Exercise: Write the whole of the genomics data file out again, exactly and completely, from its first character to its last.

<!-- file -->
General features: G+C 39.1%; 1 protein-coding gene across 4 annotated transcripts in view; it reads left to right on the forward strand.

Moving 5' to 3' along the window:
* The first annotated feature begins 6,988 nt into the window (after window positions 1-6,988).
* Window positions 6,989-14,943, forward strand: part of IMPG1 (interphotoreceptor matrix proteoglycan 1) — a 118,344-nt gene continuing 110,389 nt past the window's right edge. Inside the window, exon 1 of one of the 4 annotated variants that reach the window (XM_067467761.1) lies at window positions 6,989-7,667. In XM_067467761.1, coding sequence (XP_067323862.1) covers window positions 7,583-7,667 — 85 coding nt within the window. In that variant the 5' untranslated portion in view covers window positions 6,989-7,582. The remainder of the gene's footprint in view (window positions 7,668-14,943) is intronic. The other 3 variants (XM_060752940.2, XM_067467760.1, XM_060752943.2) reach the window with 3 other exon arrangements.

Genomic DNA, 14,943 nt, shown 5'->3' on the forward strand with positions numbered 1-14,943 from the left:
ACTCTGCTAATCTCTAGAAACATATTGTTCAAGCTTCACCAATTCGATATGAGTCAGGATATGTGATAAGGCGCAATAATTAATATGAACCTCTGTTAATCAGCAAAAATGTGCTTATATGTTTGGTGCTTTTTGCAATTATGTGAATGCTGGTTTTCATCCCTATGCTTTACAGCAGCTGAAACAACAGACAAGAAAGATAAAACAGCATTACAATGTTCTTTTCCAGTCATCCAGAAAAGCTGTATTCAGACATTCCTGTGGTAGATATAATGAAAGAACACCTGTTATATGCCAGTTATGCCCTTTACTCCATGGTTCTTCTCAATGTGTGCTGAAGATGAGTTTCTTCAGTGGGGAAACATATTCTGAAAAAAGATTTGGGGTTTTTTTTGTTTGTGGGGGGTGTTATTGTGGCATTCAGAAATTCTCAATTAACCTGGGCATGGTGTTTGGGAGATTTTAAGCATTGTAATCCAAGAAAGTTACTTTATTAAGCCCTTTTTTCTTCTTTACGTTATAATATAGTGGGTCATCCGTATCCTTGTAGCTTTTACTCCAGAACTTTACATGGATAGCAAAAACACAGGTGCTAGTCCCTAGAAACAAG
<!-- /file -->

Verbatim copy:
General features: G+C 39.1%; 1 protein-coding gene across 4 annotated transcripts in view; it reads left to right on the forward strand.

Moving 5' to 3' along the window:
* The first annotated feature begins 6,988 nt into the window (after window positions 1-6,988).
* Window positions 6,989-14,943, forward strand: part of IMPG1 (interphotoreceptor matrix proteoglycan 1) — a 118,344-nt gene continuing 110,389 nt past the window's right edge. Inside the window, exon 1 of one of the 4 annotated variants that reach the window (XM_067467761.1) lies at window positions 6,989-7,667. In XM_067467761.1, coding sequence (XP_067323862.1) covers window positions 7,583-7,667 — 85 coding nt within the window. In that variant the 5' untranslated portion in view covers window positions 6,989-7,582. The remainder of the gene's footprint in view (window positions 7,668-14,943) is intronic. The other 3 variants (XM_060752940.2, XM_067467760.1, XM_060752943.2) reach the window with 3 other exon arrangements.

Genomic DNA, 14,943 nt, shown 5'->3' on the forward strand with positions numbered 1-14,943 from the left:
ACTCTGCTAATCTCTAGAAACATATTGTTCAAGCTTCACCAATTCGATATGAGTCAGGATATGTGATAAGGCGCAATAATTAATATGAACCTCTGTTAATCAGCAAAAATGTGCTTATATGTTTGGTGCTTTTTGCAATTATGTGAATGCTGGTTTTCATCCCTATGCTTTACAGCAGCTGAAACAACAGACAAGAAAGATAAAACAGCATTACAATGTTCTTTTCCAGTCATCCAGAAAAGCTGTATTCAGACATTCCTGTGGTAGATATAATGAAAGAACACCTGTTATATGCCAGTTATGCCCTTTACTCCATGGTTCTTCTCAATGTGTGCTGAAGATGAGTTTCTTCAGTGGGGAAACATATTCTGAAAAAAGATTTGGGGTTTTTTTTGTTTGTGGGGGGTGTTATTGTGGCATTCAGAAATTCTCAATTAACCTGGGCATGGTGTTTGGGAGATTTTAAGCATTGTAATCCAAGAAAGTTACTTTATTAAGCCCTTTTTTCTTCTTTACGTTATAATATAGTGGGTCATCCGTATCCTTGTAGCTTTTACTCCAGAACTTTACATGGATAGCAAAAACACAGGTGCTAGTCCCTAGAAACAAG